On this day in 1776, Phi Beta Kappa was founded.
On December 5, 1776, while fellow Patriots were held captive in British occupied New York, five students at the College of William and Mary gathered to start a new fraternity - Phi Beta Kappa. They intended to follow what they considered to be definitively American principles, such as “freedom of inquiry” and “liberty of thought and expression.” The Greek initials, ΦBK, actually stand for a motto that translates to “Love of learning is the guide of life.”
Now PBK is the nation’s oldest and most widely known academic honor society, with 280 chapters amongst the elite academic institutions in the nation. Their mission is to celebrate and advocate excellence in the liberal arts and sciences. They have been publishing The American Scholar since 1932.
Check out the History channel’s timely reflection here.
In developing knowledge men must collaborate with their ancestors. Otherwise they must begin, not where their ancestors arrived but where their ancestors began. If they exclude the tradition of the past from the curricula of the schools they make it necessary for each generation to repeat the errors rather than to benefit by the successes of its predecessors.
The American Scholar, Spring 1941.
We salute Joseph Epstein, our previous editor here at The American Scholar and a beloved essayist.
His new book “Essays in Biography” explores the lives of literary greats, influential politicians, as well as pop-culture icons. From George Washington to Joe DiMaggio to Susan Sontag, Epstein provides 40 piercing accounts of some of the most important individuals of our time.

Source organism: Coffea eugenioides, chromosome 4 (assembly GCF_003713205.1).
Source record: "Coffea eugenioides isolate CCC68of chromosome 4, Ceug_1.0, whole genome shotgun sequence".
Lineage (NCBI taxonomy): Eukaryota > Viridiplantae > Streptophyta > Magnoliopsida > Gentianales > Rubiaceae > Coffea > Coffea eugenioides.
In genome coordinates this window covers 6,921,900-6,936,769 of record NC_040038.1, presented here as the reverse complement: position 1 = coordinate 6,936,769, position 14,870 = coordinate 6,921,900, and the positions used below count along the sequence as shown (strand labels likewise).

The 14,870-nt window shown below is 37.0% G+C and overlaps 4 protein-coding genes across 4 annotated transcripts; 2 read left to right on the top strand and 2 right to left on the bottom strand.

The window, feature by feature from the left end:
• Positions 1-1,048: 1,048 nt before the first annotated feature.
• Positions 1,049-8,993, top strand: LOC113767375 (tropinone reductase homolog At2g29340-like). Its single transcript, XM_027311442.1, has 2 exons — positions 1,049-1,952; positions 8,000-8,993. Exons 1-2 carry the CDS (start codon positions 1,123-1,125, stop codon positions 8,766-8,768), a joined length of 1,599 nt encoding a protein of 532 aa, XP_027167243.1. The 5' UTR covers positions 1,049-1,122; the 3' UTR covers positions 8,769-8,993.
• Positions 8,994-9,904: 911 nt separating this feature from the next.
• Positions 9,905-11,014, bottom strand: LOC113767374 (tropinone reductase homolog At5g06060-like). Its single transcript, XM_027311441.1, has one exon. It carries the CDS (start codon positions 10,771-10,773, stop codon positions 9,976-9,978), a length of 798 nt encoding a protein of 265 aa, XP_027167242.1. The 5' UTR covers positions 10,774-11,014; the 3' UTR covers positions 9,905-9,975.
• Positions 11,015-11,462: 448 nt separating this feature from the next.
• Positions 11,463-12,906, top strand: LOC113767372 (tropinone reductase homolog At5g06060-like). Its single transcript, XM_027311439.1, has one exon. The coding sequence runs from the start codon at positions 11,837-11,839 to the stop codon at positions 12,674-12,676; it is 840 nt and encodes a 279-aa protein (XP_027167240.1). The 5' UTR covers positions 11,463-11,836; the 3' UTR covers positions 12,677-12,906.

Washington, D.C., circa 1925. “Panama Legation, New Hampshire Avenue and Q Street N.W.” 18th Street is on the left and New Hampshire Avenue on the right. This is one of the earliest examples of a stop sign (“Boulevard Stop”) in the archive.
Hey, there’s our office!
Someday, no doubt, we shall be spied upon from space platforms equipped with television cameras. And all this time the welfare state has been developing — in the main, of course, as a response to technology. It may be that a disrespect for privacy has been on the increase, too, but what is certain is that those of a trespassing inclination are infinitely better equipped today and have infinitely more excuses for their incursions.
I think nothing equals Macbeth. It is wonderful. Unlike you gentlemen of the profession, I think the soliloquy in Hamlet commencing “O, my offence is rank” surpasses that commencing “To be, or not to be.” But pardon this small attempt at criticism. I should like to hear you pronounce the opening speech of Richard the Third. Will you not soon visit Washington again? If you do, please call and let me make your personal acquaintance.
Yours truly A. Lincoln.
In a personal letter to stage actor James H. Hackett, the President reveals a rare moment of praise for Hackett’s performance. Lincoln often was guarded and circumspect regarding his feelings, but here is a compliment from one notoriously stingy with superlatives.